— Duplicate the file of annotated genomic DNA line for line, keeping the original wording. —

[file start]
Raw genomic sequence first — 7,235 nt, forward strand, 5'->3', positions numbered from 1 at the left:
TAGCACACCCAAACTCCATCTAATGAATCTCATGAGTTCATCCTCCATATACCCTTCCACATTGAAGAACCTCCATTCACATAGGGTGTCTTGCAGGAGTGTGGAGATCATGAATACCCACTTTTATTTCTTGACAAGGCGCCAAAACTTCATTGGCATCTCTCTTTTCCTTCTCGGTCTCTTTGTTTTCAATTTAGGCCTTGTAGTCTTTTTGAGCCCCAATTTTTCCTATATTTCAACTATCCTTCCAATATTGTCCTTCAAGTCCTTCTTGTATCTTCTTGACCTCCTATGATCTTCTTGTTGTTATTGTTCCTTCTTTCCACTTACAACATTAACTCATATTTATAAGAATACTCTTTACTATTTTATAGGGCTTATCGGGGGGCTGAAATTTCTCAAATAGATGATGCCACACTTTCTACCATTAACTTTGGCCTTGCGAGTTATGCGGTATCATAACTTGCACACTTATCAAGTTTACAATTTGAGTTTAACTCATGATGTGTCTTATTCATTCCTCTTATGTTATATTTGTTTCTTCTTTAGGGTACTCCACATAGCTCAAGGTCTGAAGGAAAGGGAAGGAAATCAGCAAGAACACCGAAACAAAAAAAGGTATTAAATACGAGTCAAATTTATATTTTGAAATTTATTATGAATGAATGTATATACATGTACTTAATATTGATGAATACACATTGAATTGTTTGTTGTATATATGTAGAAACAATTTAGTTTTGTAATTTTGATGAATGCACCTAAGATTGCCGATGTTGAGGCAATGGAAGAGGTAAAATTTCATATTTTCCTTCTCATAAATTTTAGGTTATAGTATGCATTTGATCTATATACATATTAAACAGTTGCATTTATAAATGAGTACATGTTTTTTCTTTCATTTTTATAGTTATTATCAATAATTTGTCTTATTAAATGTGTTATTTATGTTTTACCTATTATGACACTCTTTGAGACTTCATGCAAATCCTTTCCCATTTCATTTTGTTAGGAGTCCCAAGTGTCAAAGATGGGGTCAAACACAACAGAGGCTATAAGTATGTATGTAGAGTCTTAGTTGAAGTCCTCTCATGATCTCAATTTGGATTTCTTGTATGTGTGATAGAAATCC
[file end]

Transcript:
Raw genomic sequence first — 7,235 nt, forward strand, 5'->3', positions numbered from 1 at the left:
TAGCACACCCAAACTCCATCTAATGAATCTCATGAGTTCATCCTCCATATACCCTTCCACATTGAAGAACCTCCATTCACATAGGGTGTCTTGCAGGAGTGTGGAGATCATGAATACCCACTTTTATTTCTTGACAAGGCGCCAAAACTTCATTGGCATCTCTCTTTTCCTTCTCGGTCTCTTTGTTTTCAATTTAGGCCTTGTAGTCTTTTTGAGCCCCAATTTTTCCTATATTTCAACTATCCTTCCAATATTGTCCTTCAAGTCCTTCTTGTATCTTCTTGACCTCCTATGATCTTCTTGTTGTTATTGTTCCTTCTTTCCACTTACAACATTAACTCATATTTATAAGAATACTCTTTACTATTTTATAGGGCTTATCGGGGGGCTGAAATTTCTCAAATAGATGATGCCACACTTTCTACCATTAACTTTGGCCTTGCGAGTTATGCGGTATCATAACTTGCACACTTATCAAGTTTACAATTTGAGTTTAACTCATGATGTGTCTTATTCATTCCTCTTATGTTATATTTGTTTCTTCTTTAGGGTACTCCACATAGCTCAAGGTCTGAAGGAAAGGGAAGGAAATCAGCAAGAACACCGAAACAAAAAAAGGTATTAAATACGAGTCAAATTTATATTTTGAAATTTATTATGAATGAATGTATATACATGTACTTAATATTGATGAATACACATTGAATTGTTTGTTGTATATATGTAGAAACAATTTAGTTTTGTAATTTTGATGAATGCACCTAAGATTGCCGATGTTGAGGCAATGGAAGAGGTAAAATTTCATATTTTCCTTCTCATAAATTTTAGGTTATAGTATGCATTTGATCTATATACATATTAAACAGTTGCATTTATAAATGAGTACATGTTTTTTCTTTCATTTTTATAGTTATTATCAATAATTTGTCTTATTAAATGTGTTATTTATGTTTTACCTATTATGACACTCTTTGAGACTTCATGCAAATCCTTTCCCATTTCATTTTGTTAGGAGTCCCAAGTGTCAAAGATGGGGTCAAACACAACAGAGGCTATAAGTATGTATGTAGAGTCTTAGTTGAAGTCCTCTCATGATCTCAATTTGGATTTCTTGTATGTGTGATAGAAATCC